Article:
Kubernetes has a variety of objects to manage your cluster and your applications. Your applications run in workload nodes (virtual machines) and the containers are managed by the control plane.
You use manifests to tell the control plane how you want to configure your Kubernetes objects using manifests, and the control plane changes the state of the cluster to your desired state.
In other words, you tell the control plane how to configure the workload nodes with your containers, networking, security, and storage. And the control plane makes it happen.
In this article, learn the definitions of the workload objects. And learn some initial best practices to use when defining your Kubernetes objects.
Continue reading “Understanding Kubernetes workload node objects”
Azure offers several ways to host your application code. In some recent articles here we described some services and features for App Services and Container Instances. Other alternatives include Azure Batch and Azure Functions.
The Azure Architecture Center provides guidance on how to choose a compute service for your application.
There are tradeoffs between control and ease of management. Infrastructure-as-a-Service (IaaS) vs Platform-as-a-Service (PaaS) offers various levels of control, flexibility, and portability.
Microsoft provides guidance for your compute service selection.
Continue reading “When to use Azure Kubernetes Service (AKS) for compute service”
Once you have set up your first subscription, you can set up your Management Group.
In Azure, management groups are a way to group your subscriptions. When you apply policies and governance to your management group, all of the subscriptions within a management group automatically inherit the conditions applied. Enterprises want management groups as a way to scale your operations no matter how many subscriptions you may have.
For example, you may want to restrict the regions available for your resources to those within a particular region. A policy that reflects that can be applied to a management group and will automatically be applied to all management groups, all subscriptions, and all resources under that management group.
Continue reading “Setting up Management Group for production in enterprise”
Security Center provides out of the box policies and a dashboard to identify possible security issues with your subscription.
To start with Security Center has a good set of policies that will help you do basic audits and provide security alerts.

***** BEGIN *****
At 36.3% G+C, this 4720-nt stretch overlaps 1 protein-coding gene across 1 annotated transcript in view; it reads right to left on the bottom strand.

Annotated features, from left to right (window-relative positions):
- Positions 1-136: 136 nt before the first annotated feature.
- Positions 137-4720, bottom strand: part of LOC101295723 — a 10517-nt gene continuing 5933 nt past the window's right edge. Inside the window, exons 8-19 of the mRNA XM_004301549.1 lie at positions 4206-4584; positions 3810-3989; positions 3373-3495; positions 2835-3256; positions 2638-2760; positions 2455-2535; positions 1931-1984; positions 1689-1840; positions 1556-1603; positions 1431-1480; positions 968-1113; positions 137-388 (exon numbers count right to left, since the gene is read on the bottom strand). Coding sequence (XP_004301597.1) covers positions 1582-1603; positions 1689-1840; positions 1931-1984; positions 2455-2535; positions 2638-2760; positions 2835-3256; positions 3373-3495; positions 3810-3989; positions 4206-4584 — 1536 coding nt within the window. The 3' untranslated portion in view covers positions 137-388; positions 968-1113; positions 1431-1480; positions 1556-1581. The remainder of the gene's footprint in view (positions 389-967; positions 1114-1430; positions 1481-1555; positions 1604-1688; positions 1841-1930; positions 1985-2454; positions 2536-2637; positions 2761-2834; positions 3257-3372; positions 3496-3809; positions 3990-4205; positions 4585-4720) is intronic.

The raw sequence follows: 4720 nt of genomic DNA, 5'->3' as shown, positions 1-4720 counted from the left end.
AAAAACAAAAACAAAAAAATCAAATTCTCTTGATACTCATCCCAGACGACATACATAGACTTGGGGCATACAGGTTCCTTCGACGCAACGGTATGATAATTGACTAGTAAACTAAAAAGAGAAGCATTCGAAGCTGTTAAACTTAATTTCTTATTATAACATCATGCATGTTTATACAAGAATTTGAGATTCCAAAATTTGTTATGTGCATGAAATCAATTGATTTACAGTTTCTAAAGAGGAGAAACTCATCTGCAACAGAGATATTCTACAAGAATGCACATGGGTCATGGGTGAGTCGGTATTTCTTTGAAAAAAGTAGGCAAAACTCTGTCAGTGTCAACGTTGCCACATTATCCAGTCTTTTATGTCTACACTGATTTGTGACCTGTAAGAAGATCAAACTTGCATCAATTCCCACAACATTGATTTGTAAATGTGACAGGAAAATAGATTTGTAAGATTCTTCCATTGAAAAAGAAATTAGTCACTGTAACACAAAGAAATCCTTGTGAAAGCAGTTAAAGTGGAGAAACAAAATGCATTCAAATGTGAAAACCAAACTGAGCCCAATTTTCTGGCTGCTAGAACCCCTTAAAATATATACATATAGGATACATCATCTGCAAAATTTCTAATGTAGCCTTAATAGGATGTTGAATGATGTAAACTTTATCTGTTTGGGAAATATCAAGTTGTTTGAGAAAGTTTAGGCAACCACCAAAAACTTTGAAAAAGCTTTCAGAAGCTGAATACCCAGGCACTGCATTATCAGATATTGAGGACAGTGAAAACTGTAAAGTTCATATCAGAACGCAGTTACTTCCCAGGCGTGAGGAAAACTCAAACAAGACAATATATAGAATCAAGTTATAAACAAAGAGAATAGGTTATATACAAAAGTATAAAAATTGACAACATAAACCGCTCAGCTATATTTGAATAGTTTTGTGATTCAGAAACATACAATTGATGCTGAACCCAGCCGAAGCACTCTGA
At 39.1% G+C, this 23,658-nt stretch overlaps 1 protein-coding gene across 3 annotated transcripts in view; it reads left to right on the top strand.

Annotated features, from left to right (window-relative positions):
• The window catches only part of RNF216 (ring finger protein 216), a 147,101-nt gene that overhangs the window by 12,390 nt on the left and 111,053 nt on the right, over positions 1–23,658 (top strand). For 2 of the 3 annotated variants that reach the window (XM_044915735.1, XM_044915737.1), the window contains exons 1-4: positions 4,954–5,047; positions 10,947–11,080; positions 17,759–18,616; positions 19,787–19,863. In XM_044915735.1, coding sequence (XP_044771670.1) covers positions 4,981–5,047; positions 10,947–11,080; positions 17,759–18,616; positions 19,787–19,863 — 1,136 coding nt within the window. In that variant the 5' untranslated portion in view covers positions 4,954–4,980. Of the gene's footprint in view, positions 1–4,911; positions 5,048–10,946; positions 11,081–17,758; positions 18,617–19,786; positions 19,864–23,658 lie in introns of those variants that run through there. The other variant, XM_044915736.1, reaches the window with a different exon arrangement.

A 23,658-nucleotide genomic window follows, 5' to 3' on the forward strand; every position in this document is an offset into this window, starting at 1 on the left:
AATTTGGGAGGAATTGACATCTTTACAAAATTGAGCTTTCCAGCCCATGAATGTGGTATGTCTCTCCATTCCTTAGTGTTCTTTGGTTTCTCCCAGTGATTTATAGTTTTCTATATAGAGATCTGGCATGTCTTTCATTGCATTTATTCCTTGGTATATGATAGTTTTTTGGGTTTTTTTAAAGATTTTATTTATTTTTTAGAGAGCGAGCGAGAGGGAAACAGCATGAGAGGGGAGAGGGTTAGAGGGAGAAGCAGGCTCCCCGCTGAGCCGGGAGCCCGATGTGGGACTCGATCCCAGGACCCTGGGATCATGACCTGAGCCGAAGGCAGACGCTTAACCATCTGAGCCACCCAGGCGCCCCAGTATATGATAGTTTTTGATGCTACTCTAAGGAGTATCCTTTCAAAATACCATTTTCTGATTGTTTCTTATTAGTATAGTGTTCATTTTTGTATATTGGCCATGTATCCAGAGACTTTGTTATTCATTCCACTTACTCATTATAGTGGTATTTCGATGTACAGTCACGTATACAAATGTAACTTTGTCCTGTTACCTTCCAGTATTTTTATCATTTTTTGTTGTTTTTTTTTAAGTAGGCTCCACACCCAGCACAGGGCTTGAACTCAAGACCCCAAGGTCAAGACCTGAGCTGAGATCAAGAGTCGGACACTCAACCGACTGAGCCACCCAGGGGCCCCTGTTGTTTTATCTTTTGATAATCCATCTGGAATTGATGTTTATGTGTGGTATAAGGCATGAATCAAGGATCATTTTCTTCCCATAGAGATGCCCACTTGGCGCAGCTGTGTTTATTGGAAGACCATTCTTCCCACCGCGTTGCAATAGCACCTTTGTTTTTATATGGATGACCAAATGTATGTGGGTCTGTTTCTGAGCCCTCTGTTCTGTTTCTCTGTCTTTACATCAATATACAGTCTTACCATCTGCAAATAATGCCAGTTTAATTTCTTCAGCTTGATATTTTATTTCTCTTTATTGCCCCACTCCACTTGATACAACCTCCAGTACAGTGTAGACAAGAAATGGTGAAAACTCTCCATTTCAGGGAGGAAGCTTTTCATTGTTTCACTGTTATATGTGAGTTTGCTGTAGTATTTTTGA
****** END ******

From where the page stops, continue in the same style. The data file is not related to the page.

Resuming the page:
Use Security Center to meet your cloud requirements
In this article, you will be able to meet the following requirements:
- Set up ways for your security team, developers, and operations to quickly audit subscriptions.
- Mitigate security issues
Continue reading “Setting up Security Center for production in enterprise”
Operations and security are central in any cloud deployment. It should be top of mind in each of your cloud deployments.
Enabling your operations team to find and fix errors, to build practices around scaling your data are essential to having a successful Azure data center.
Log Analytics provides a unified way to show what is happening across your Azure data center.
In this article learn how to set up Log Analytics to receive data from multiple Azure subscriptions, on premises virtual machines or other clouds. And learn to configure your Log Analytics workspace, set up role-based-access-control, and how to incorporate Log Analytics best practices. In addition, you will also learn how to get started with some important queries.
Continue reading “Setting up Log Analytics workspace for production in enterprise”
The Azure CLI is foundational to getting started in Azure, Windows Subsystem for Linux (WSL) is an optional feature of Windows 10 that allows you to run Linux on Windows, and the Windows Terminal. For those of us who spend time in Microsoft Teams, Microsoft Office and want to work with Visual Studio Code, it is the perfect combination.
Continue reading “Getting Started with Azure CLI, WSL 2, Windows Terminal”
A fluent API can be incredibly helpful when sharing your application with other developers.
Fluent methods are a hot design idea and they can improve the readability of your code. However, they only make sense in specific scenarios.
A fluent interface (as first coined by Eric Evans and Martin Fowler) is a method for constructing object oriented APIs, where the readability of the source code is close to that of ordinary written prose.
Continue reading “Best Practices for Designing a Fluent API”
In the last post, Building Stateful jQuery UI Plugin Using Widget Factory, you were introduced to the working structure of jQuery UI Widgets. You learned that it uses the factory pattern is a way to generate different objects with a common interface. And that it Widget Factory adds features to jQuery plug-in.
jQuery UI Widget Factory is under jQuery UI, but you can use it separately for your own widgets. In this post, you will learn the steps you can take to build your own widget. This posts walks through an implementation of the filterable dropdown from Adam J. Sontag’s and Corey Frang’s post: The jQuery UI Widget Factory WAT?
My motivation in this post is to show what goes where when you are designing your widgets. And provide some direction in the steps you can take when building a widget from scratch.